If your home is filled with clutter and piles of miscellaneous stuff, it might be more a place of stress and frustration rather than relaxation and joy. Clutter can cause tension between family members (if one has a higher tolerance level for clutter than the other) and serve as a constant reminder of unfinished tasks.
De-cluttering can be hard. It takes time, and for many, the decisions around what to keep and what to get rid of can be difficult. Here are a few suggestions to make your de-cluttering process easier:
Presents from a relative or friend -- Embrace the joy you felt upon receiving the gift; don't keep it out of obligation;
Your child's three-dimensional art -- We all love our kids and the masterpieces they create. However, three-dimensional art will not stand up over time. Take a picture or create a photo book of artwork, then get rid of it. Don't store it in your attic or basement thinking your child will want it someday;
Years of back issues of your favorite magazines -- You will not "someday" find the time to read them. And when you do have time, there will be other things you will find to fill it;
Clothing in multiple sizes -- Yes, you spent money on these items. Yes, you really hope to be that size again. However, only hold onto items that fit you now and make you feel good when you wear them. The rest are just guilt objects saying, "Why did I buy that?" or "I wish I could get in shape so I could wear that again";
The drawer, bin, box, or container of random electronic cords -- The cords are likely for old technology or relate to an item you have replaced, given away, or are no longer using. Recycle the unidentified cords and free up some space in your home;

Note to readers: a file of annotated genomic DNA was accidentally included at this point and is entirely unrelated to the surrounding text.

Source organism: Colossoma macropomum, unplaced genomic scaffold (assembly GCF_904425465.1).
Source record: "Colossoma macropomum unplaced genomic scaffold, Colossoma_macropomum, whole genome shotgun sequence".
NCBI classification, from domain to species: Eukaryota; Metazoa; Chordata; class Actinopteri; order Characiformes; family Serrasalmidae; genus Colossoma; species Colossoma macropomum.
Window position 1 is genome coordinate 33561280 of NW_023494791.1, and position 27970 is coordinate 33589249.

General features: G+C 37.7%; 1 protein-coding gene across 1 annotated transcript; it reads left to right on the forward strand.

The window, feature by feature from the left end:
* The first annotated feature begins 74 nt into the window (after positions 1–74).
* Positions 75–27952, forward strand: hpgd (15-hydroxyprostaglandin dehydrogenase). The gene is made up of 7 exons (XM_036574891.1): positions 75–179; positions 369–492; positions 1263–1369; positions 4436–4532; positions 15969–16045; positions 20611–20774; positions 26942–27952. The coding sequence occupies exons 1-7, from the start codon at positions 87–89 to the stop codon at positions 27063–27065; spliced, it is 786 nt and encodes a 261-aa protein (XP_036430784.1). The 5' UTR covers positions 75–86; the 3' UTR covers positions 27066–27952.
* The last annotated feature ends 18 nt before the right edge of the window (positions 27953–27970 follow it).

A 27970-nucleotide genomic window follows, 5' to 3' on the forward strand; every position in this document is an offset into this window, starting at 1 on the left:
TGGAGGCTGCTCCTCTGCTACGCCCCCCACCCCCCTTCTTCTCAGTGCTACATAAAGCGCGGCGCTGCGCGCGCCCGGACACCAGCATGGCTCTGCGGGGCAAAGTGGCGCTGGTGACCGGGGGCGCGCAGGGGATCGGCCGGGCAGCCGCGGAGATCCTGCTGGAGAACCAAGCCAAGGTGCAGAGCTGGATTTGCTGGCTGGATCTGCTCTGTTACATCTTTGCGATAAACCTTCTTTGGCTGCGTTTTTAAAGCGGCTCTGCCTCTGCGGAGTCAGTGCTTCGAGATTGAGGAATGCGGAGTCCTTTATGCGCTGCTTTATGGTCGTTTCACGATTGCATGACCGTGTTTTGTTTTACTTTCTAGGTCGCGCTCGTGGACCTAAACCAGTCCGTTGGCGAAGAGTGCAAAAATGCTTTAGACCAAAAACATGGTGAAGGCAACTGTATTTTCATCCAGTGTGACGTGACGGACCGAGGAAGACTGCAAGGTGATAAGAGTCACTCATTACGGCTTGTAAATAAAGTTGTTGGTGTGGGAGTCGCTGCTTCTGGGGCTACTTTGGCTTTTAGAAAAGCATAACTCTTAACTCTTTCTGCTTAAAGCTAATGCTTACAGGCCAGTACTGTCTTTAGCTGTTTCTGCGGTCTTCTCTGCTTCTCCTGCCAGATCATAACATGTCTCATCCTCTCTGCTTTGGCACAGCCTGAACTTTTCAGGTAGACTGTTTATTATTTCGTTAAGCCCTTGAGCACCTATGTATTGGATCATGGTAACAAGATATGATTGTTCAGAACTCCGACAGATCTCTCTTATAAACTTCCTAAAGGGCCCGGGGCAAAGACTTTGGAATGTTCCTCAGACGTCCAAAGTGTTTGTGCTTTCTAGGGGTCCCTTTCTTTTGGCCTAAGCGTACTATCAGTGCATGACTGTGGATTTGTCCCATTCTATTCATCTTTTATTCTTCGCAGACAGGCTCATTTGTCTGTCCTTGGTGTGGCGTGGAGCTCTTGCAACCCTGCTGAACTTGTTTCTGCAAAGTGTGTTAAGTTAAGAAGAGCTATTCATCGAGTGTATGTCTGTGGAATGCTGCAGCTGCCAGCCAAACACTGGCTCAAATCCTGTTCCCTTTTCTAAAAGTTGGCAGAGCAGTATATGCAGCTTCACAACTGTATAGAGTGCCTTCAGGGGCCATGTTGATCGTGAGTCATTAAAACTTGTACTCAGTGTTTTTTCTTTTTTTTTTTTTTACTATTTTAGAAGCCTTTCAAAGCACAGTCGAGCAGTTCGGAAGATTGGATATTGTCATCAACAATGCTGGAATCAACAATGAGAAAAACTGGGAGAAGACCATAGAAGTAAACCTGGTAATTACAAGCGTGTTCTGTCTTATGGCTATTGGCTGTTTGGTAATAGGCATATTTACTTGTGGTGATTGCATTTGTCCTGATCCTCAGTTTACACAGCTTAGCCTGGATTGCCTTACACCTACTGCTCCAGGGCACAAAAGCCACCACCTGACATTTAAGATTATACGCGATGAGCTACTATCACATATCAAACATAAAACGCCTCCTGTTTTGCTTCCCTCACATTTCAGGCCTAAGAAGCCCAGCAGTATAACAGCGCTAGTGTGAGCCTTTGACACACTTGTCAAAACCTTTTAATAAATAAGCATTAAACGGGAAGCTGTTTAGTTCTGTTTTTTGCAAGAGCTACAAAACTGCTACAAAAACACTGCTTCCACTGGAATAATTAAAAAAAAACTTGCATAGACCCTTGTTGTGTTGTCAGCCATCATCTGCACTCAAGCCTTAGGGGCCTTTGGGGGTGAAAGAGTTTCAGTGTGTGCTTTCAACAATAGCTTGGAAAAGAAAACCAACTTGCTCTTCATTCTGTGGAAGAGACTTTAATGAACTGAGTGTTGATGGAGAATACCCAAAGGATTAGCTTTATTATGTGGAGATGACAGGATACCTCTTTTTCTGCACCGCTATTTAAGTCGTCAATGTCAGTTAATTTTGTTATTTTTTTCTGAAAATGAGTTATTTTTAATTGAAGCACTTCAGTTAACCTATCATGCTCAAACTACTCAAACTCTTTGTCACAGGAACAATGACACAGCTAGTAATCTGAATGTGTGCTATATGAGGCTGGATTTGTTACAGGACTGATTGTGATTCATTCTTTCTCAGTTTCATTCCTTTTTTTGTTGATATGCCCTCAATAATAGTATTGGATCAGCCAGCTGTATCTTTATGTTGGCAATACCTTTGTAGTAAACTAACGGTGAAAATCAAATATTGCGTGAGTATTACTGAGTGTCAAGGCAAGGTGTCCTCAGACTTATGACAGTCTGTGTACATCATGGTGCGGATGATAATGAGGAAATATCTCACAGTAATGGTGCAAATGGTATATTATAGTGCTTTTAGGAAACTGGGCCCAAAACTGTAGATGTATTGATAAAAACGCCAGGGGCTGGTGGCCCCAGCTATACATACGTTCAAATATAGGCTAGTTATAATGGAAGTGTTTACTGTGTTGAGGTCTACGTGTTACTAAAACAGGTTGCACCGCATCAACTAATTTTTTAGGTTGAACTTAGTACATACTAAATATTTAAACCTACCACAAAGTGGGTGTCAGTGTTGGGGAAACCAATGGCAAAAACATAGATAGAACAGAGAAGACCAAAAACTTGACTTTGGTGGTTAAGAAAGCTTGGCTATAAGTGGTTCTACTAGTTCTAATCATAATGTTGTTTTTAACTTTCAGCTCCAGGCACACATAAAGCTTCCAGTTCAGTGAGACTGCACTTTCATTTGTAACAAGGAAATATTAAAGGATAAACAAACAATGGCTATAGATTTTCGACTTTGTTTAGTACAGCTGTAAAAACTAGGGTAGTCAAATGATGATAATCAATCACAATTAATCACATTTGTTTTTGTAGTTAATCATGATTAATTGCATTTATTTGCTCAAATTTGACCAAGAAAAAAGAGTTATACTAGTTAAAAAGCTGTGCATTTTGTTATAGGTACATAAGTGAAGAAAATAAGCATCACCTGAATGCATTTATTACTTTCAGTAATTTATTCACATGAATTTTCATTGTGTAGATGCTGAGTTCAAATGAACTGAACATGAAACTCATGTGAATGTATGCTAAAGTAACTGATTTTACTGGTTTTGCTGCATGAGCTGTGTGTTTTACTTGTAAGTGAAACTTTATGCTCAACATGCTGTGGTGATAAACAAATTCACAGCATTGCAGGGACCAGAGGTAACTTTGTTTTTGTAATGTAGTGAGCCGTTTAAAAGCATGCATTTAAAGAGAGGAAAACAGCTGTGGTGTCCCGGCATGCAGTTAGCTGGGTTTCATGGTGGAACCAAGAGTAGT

Boxes that electronics came in -- Unless you're an Internet re-seller, you will not need the box again. If there are accessory parts to an item you need to keep, put them in a clear plastic bag and label it with the item name/description (or put a piece of the box with the item photo or description inside the bag). Store all your electronic accessories in one area;
Linens -- How many sets do you need for each bed? How many extra towels do you need? You may want to reconsider if you have more than two sets of sheets or towels that are frayed, old or thin;
Vases -- Is the cabinet above your refrigerator or below your sink stockpiled with floral and plant containers? Unless you're buying fresh flowers every week, you can probably live with less and free up some space for items you do need.
Lori Krolik is a certified Productive Environment Specialist and professional organizer and the owner of More Time For You in Palo Alto. Her website is moretimeforyou.net.
A new columnist
For many, August is the start of a "new" year. You can buy calendars that go from August to August. The scent of sharpened pencils and the clack of binder clips go along with new fall season.
With that, the Home & Real Estate section welcomes columnist Lori Krolik, whose Palo Alto company, More Time for You, provides professional organizing help for homes and businesses. She brings years of experience sitting in people's garages and closets, handling their mementos, clothing and housewares sensitively but firmly as she helps them clear space for themselves.
She says, "If your home is filled with clutter and piles of miscellaneous stuff, it might be more a place of stress and frustration rather than relaxation and joy." Read on, and bring on a freshly organized fall.
â€” Elizabeth Lorenz